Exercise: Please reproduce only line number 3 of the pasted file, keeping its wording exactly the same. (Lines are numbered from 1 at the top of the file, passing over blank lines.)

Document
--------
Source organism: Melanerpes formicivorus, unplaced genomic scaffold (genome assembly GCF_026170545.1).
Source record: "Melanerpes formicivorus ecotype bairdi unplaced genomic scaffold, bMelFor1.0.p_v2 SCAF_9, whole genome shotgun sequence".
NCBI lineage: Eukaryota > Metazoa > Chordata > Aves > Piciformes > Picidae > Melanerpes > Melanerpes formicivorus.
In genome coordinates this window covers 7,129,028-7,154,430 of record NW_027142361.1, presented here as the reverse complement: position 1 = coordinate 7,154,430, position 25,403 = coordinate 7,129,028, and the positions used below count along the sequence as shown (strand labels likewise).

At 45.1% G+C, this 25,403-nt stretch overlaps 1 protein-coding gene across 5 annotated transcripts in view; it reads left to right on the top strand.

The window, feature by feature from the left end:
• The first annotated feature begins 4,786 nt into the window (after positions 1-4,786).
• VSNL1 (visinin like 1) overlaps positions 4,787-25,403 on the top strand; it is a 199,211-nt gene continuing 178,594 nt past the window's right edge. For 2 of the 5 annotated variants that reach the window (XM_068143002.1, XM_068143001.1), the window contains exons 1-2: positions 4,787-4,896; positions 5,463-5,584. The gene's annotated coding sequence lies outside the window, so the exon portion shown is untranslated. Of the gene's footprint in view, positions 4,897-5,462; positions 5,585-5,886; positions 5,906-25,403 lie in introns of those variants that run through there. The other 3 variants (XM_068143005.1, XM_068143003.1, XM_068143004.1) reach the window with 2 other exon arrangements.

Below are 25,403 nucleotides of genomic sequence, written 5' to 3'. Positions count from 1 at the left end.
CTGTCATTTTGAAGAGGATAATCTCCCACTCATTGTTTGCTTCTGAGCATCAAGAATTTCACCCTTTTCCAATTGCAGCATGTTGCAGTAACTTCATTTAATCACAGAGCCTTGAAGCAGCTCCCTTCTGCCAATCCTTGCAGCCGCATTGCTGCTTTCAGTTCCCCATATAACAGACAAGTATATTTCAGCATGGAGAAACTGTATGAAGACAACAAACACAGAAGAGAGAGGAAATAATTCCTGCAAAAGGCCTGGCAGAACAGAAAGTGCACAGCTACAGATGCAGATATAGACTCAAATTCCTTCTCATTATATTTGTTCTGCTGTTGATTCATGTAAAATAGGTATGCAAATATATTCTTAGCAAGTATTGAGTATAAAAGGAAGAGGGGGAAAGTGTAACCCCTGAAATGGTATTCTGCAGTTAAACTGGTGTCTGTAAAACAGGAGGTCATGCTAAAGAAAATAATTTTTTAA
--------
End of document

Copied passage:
NCBI lineage: Eukaryota > Metazoa > Chordata > Aves > Piciformes > Picidae > Melanerpes > Melanerpes formicivorus.